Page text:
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General interest items edited by Janice Flahiff

Are humans still evolving by Darwin’s natural selection?

Are humans still evolving by Darwin’s natural selection?

From the 28 February 2011 BBC article

n 1859, Charles Darwin published On the Origin of Species, a book which transformed our understanding of how life on Earth developed – but ever since then, scientists have wondered whether humans were resourceful enough to remove themselves from the grip of natural selection.

There is no question that humans are unique in the animal world. We have developed technologies that shelter us from the harshness of the environment in a way that no other creatures have managed.

While polar bears evolved thick coats of blubber to insulate them from the Arctic cold, humans could skin that polar bear, and use the pelt as clothing to keep warm.

Does this mean that, at some point, technological advances have stopped us evolving?

Much of the story is in our genes and the sequencing of the human genome has helped unlock the answers.

By comparing the genes of people from all around the world, scientists can see how different we all are, and therefore how much we have evolved apart from each other since our species first appeared.

Skin colour is the most obvious way we have evolved apart, but there are other examples.

“We are living records of our past,” says Dr Pardis Sabeti, a geneticist at Harvard University. “And so we can look at the DNA of individuals from today and get a sense of how they all came to be this way.”

Another area of recent evolution is how our metabolism has changed to allow us to digest some things that we could not in the past.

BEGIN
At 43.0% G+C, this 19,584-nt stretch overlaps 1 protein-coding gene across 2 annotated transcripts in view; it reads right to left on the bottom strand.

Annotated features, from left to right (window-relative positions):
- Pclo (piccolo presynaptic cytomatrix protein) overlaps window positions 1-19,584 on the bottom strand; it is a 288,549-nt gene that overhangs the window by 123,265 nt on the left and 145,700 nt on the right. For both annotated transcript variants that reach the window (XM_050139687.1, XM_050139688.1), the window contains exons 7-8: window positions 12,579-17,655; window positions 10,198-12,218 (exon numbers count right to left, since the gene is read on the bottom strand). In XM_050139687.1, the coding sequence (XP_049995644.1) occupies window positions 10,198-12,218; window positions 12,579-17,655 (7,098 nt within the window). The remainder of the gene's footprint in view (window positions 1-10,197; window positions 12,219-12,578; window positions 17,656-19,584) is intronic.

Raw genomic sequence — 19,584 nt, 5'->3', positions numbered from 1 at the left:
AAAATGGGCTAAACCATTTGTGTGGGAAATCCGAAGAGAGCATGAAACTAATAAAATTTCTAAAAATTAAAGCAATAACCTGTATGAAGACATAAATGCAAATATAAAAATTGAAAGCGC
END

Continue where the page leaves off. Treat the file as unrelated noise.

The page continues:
The most obvious example of this is lactose, the sugar in milk. Some 10,000 years ago, before humans started farming, no one could digest this beyond a few years of age.

But today, the rate of lactose tolerance in different parts of the world is a clue to the different histories of farming across the globe. While 99% of Irish people are lactose tolerant, in South East Asia, where there is very little tradition of dairy farming, the figure is less than 5%.

So clearly our technology and inventions didn’t stop us evolving in the past. But what about today?

Professor Steve Jones, a geneticist at University College London, said: “In Shakespeare’s time, only about one English baby in three made it to be 21.”

“All those deaths were raw material for natural selection, many of those kids died because of the genes they carried. But now, about 99% of all the babies born make it to that age.”

The bulk of medical and other technological developments which protect us from our environment have come in just the past century. So in the developed world today, what is there left for natural selection to act on?

“Natural selection, if it hasn’t stopped, has at least slowed down,” says Jones…..

 

 

 

March 1, 2011 - Posted by | Health News Items | ,

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